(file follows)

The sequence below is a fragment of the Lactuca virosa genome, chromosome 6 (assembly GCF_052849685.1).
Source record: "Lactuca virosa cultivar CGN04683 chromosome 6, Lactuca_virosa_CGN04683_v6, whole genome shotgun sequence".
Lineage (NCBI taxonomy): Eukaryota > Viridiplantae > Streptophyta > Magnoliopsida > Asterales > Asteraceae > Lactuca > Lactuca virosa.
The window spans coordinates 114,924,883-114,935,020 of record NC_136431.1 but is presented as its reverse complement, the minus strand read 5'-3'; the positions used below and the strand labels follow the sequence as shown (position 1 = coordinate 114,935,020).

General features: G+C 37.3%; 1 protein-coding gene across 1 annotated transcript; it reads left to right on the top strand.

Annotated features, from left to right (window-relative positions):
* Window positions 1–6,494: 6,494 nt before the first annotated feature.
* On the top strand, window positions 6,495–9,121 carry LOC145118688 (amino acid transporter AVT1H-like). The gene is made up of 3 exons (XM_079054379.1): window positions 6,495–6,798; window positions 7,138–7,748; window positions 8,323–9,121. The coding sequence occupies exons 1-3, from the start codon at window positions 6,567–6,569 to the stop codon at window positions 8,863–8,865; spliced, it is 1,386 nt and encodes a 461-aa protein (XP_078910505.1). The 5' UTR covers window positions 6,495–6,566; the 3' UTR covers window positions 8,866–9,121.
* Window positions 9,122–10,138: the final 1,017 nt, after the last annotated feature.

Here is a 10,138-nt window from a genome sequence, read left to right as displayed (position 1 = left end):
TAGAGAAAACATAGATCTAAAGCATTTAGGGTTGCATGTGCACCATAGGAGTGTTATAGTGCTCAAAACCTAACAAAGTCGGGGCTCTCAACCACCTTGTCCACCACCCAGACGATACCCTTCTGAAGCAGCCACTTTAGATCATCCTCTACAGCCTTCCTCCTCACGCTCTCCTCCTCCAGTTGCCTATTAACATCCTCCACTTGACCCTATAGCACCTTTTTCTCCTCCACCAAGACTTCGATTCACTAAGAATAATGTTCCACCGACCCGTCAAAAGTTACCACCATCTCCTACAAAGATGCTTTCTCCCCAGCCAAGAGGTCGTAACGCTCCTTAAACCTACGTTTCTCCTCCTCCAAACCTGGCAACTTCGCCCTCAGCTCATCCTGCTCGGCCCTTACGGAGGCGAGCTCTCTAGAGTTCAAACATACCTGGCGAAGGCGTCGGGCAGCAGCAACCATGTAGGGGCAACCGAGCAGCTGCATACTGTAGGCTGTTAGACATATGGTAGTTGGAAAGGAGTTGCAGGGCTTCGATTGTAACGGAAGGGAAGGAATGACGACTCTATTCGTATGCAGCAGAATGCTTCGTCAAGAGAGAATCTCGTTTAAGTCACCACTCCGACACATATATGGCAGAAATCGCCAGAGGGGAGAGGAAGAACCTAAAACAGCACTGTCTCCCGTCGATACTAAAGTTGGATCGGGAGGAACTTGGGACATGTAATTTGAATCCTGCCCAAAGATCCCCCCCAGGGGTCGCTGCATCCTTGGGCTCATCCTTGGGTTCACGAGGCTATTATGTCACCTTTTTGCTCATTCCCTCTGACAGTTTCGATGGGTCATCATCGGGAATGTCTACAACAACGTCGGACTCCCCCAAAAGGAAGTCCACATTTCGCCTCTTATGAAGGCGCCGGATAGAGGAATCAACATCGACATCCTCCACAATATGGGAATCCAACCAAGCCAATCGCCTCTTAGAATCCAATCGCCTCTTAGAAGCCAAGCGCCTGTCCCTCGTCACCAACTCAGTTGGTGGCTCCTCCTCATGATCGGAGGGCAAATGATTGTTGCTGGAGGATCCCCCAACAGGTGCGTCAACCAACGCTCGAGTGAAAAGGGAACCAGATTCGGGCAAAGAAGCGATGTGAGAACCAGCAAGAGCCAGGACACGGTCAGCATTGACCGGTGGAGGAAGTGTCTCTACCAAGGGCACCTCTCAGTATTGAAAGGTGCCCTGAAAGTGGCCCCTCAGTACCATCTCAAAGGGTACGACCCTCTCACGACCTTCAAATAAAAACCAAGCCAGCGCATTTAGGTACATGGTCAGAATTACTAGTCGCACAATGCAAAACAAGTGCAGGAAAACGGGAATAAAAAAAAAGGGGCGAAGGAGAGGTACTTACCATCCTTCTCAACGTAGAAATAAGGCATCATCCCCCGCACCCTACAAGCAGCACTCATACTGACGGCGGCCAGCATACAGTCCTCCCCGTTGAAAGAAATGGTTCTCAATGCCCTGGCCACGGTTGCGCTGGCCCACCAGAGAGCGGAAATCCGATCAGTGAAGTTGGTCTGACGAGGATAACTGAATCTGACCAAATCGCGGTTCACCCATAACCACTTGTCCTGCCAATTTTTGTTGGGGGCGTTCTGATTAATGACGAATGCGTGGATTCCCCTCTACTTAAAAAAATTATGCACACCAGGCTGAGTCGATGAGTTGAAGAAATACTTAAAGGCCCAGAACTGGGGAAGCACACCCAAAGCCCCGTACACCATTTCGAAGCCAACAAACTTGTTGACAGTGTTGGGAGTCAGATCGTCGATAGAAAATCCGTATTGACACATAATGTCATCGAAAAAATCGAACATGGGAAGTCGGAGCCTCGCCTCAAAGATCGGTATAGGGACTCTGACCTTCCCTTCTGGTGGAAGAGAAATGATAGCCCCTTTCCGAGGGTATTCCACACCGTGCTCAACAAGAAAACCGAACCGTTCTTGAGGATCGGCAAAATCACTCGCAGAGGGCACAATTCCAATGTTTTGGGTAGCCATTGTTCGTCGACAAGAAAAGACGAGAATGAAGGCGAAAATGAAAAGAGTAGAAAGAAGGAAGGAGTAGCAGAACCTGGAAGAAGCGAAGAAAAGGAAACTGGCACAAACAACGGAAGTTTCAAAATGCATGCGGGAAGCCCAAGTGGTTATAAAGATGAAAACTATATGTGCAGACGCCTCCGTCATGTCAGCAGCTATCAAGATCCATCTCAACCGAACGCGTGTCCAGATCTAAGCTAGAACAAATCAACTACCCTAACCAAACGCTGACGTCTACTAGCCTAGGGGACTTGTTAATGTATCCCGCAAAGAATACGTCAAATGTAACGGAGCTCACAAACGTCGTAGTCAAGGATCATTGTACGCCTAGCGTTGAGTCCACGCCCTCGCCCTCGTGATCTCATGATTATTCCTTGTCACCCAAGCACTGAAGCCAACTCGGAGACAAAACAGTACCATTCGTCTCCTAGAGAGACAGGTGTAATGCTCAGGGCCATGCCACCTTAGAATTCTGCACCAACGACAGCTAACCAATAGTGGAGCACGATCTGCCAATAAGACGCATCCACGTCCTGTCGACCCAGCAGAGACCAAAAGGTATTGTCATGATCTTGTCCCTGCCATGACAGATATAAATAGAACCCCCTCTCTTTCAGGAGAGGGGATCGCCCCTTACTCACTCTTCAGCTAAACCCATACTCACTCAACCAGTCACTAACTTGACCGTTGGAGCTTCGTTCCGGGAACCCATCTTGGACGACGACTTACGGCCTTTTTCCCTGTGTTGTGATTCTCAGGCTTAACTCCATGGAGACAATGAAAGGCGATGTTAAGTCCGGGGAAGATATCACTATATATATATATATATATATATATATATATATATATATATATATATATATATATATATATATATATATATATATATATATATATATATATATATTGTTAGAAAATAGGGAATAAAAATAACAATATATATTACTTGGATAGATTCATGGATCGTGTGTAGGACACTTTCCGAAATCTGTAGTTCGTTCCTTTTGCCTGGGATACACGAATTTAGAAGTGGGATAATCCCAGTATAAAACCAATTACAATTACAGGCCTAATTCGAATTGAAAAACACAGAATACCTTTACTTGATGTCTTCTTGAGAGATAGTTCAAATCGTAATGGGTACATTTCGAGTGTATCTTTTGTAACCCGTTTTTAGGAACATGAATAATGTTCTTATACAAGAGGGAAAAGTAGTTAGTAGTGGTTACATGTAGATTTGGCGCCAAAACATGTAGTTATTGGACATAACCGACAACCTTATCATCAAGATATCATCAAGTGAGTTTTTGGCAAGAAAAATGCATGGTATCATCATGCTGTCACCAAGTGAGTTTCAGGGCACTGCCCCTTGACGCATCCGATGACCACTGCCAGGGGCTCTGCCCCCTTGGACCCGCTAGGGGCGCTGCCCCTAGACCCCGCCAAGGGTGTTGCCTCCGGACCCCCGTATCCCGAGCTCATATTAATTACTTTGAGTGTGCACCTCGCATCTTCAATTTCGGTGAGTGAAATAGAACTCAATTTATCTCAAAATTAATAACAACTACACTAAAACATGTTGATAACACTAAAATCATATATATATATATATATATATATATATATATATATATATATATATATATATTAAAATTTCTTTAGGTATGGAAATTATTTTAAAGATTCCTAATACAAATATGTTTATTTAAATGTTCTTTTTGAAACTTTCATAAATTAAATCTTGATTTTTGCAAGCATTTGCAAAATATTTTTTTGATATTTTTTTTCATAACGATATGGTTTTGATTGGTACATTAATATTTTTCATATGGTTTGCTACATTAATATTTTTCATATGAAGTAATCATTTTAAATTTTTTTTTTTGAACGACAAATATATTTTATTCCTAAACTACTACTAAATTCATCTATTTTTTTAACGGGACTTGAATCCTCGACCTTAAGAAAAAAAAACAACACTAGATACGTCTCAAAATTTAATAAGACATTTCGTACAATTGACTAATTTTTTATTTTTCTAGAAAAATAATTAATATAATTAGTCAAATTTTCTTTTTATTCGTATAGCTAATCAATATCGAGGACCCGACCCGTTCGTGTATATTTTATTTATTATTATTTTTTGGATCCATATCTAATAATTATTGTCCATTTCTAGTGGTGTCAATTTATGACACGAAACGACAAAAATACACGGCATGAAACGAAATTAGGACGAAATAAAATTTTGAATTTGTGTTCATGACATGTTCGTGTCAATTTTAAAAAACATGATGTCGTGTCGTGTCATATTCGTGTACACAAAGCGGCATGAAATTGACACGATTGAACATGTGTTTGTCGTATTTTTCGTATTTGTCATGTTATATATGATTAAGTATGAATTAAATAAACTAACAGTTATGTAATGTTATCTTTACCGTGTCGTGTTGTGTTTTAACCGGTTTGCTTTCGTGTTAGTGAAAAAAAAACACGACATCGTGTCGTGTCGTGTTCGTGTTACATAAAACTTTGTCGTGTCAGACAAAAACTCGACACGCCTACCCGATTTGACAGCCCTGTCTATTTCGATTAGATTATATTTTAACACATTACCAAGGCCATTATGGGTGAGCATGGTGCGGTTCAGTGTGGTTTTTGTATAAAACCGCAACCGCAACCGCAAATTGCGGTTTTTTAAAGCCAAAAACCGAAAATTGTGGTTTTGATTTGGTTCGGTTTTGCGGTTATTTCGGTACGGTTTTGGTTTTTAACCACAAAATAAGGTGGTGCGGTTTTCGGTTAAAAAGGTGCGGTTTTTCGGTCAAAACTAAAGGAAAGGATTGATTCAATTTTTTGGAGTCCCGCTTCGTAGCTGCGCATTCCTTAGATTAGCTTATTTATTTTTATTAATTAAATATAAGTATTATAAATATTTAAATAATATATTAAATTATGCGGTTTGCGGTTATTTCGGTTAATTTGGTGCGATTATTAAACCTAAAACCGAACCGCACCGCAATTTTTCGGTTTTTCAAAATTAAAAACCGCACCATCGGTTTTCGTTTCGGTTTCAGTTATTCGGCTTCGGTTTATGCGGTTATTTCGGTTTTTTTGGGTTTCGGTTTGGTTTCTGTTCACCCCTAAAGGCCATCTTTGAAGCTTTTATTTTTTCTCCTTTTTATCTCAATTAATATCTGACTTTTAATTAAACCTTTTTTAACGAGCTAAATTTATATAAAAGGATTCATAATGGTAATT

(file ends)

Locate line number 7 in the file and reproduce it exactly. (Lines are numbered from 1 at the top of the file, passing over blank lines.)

* Window positions 1–6,494: 6,494 nt before the first annotated feature.